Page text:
False Hope Can Take You Off Track

Don’t Hold Out With False Hope

Do you rise each morning with the wide-eyed optimism that your child has finally hit that ‘magic’ age where they suddenly become more responsible?   If you haven’t taught your child  this quality all along, then you are experiencing “false hope.”  We all know what false hope means, but we may not be aware we’re practicing it until it’s too late.

Humans have a tendency to continue to hope for things even when no action has been put into place to illicit that desired circumstance or behavior.  It’s like looking at a pile of dirty dishes and believing they will clean and put themselves away on their own.

However, when it comes to parenting holding onto false hope can be damaging to our kids.  Continuing to watch our children practice poor habits day in and day out won’t change the reality of it, no matter how much we “hope” it will change.  This is only compounded when we take false hope a step further and assume they will outgrow it.

Have you latched onto false hope with your parenting techniques?  If so, this tool of  self-deception may be comfortable for a time, but eventually you will have to wake up to the realities in front of you.  If your child hasn’t done his homework without being nagged for an hour beforehand, leaving him to his own devices and hoping he will change is only creating a bigger problem and denying the reality of the situation.

What Super Moms Can Do to Take Care of the Family While Making a Living

by Marie Z

Moms are one of the busiest creatures taking care of their kids and husband and managing the household. And some are still able to keep office jobs. Due to these activities, there are moms who can not even find enough time for themselves anymore. But why do some moms work from home? Times are tough and some moms who would love to stay at home to keep an eye on their kids may be forced to take a job to also contribute financially. Now, staying at home and having a job can be done. Some busy, full-time, stay-at-home moms may think, “Is this really possible?” It certainly is. There are now a lot of work-at-home opportunities available out there, and moms are very much able to be a part of it.

What exactly is the nature of working from home?

Before you jump the gun of being a work-at-home mom, you first need to understand what it fully entails. There are a lot of misconceptions about this kind of work and it is best to know the real deal before deciding to commit to it.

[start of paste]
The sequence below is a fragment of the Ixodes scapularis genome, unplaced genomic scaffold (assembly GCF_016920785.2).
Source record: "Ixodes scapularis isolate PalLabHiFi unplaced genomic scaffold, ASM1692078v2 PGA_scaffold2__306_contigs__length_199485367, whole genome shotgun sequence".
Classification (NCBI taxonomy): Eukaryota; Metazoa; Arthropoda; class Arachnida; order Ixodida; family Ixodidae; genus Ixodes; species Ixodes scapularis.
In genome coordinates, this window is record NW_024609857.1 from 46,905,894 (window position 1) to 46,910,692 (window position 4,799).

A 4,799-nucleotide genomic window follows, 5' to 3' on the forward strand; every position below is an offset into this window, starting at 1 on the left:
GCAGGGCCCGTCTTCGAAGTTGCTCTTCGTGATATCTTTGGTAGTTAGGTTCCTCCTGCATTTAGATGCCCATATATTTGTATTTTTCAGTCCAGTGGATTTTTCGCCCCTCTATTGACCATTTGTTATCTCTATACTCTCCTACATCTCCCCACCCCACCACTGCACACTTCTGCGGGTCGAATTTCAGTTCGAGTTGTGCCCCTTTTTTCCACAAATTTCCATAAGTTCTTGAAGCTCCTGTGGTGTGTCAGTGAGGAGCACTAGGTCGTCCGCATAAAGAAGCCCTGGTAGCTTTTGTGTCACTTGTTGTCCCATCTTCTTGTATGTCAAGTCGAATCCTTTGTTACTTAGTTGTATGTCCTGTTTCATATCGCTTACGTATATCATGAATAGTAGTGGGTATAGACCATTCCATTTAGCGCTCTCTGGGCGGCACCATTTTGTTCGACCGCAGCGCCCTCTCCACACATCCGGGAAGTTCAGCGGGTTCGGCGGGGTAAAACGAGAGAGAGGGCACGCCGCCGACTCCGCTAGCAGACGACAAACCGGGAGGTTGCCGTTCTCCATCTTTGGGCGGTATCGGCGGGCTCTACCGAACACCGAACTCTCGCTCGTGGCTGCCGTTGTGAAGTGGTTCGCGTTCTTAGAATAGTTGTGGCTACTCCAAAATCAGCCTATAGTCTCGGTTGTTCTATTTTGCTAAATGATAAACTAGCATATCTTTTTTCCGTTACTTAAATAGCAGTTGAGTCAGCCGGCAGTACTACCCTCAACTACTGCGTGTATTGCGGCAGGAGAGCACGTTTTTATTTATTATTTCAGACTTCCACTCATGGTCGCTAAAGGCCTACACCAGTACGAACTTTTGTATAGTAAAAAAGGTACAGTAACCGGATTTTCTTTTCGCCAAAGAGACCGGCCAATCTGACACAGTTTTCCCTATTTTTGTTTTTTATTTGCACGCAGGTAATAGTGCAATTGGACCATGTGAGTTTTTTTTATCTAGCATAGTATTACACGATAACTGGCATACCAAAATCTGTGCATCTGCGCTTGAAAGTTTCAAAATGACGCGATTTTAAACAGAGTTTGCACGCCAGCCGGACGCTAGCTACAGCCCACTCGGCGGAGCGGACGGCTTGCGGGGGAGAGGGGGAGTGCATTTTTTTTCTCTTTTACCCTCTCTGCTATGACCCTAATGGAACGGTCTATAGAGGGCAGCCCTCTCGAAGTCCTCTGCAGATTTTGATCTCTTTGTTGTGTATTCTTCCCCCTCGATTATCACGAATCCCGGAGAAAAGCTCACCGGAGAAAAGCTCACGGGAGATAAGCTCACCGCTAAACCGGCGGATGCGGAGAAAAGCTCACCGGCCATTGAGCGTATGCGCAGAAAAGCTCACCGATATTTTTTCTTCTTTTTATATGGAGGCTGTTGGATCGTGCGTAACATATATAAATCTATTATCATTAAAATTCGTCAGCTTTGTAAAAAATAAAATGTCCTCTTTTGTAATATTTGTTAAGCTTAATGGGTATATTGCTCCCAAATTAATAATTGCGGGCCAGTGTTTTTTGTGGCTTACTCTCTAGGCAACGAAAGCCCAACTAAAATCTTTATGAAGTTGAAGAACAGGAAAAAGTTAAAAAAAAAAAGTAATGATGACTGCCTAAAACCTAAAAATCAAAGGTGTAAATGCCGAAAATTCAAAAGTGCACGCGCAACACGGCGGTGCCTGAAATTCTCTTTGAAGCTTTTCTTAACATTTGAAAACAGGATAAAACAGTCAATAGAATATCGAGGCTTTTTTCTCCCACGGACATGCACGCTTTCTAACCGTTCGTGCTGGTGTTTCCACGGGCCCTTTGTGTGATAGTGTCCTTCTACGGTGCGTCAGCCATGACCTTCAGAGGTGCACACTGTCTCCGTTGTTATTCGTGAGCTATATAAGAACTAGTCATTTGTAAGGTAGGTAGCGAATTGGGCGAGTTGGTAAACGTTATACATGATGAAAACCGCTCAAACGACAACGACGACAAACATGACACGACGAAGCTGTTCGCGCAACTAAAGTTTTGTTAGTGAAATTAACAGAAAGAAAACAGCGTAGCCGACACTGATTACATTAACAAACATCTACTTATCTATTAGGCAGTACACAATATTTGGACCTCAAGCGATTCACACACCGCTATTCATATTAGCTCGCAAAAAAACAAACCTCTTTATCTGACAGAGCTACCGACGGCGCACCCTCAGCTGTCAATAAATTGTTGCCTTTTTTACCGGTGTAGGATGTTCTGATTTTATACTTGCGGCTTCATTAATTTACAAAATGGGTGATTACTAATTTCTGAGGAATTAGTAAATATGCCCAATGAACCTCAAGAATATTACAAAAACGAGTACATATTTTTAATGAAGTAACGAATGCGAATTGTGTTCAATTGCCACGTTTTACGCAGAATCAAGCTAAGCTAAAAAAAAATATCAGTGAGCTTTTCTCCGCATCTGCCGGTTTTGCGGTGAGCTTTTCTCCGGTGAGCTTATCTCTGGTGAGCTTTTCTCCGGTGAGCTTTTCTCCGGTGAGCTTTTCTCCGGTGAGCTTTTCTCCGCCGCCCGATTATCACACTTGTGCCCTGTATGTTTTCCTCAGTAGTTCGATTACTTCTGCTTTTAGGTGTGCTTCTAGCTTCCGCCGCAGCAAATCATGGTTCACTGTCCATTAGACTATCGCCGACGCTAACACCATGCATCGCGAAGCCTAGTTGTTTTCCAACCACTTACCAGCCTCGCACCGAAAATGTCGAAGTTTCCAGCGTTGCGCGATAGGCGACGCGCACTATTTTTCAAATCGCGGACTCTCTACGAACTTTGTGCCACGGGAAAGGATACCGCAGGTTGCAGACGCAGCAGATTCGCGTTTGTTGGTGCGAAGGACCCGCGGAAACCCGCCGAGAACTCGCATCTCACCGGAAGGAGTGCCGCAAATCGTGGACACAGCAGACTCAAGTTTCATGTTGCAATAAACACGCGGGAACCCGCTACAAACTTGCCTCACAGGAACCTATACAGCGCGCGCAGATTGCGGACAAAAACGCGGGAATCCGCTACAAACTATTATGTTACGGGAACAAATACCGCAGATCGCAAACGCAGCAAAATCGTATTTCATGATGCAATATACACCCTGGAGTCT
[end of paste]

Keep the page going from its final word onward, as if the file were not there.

You are not getting it if you think working from home means you can do work any time you feel like it. To be productive, it is important to keep a daily schedule, just like working in an office, and you need to stick to this. The difference between working in an office and at home is that at home you are free to choose what your schedule will be. Moms have a lot of things to do at home. The list of household chores to do every day can be a long one. That’s why it is really important to strictly follow a daily routine. First, decide on how many hours you would need for work. This may change in time, it’s best to be flexible. Balancing life and work can be difficult at first but gradually, as you will be able to adjust, this can be achieved.

Choosing what job is for you

There is no one work-at-home job that will suit everyone, but there is work that is best for you. What works for others may not work for you. It is wise to know what your options are, check your skills and interests then pick one that is best for you. It’s good to pick the kind of job that you have some experience in or one that you are most interested in and are willing to learn. There are three things that you can sell from home. These are skills, knowledge and products. If you are a mom who loves to cook, first you can have an online catering service that will deliver food at your customers’ doorstep. Second, you can share your knowledge on cooking by putting up a site that would share tips and recipes. Having an online tutorial on cooking can also be another option. Third, you can sell cooking utensils and other products related to it. This can either be through direct selling or eBay. With just one skill, you already have three business possibilities.

See Also Parenting Articles by Dr. Randy Cale at www.TerrificParenting.com

Child Custody, Parenting Plans, and Best Interests of the Child

by Scott D Stewart

Whenever there is a child involved in a couple’s break-up, major decisions on custody need to be made in that child’s best interests.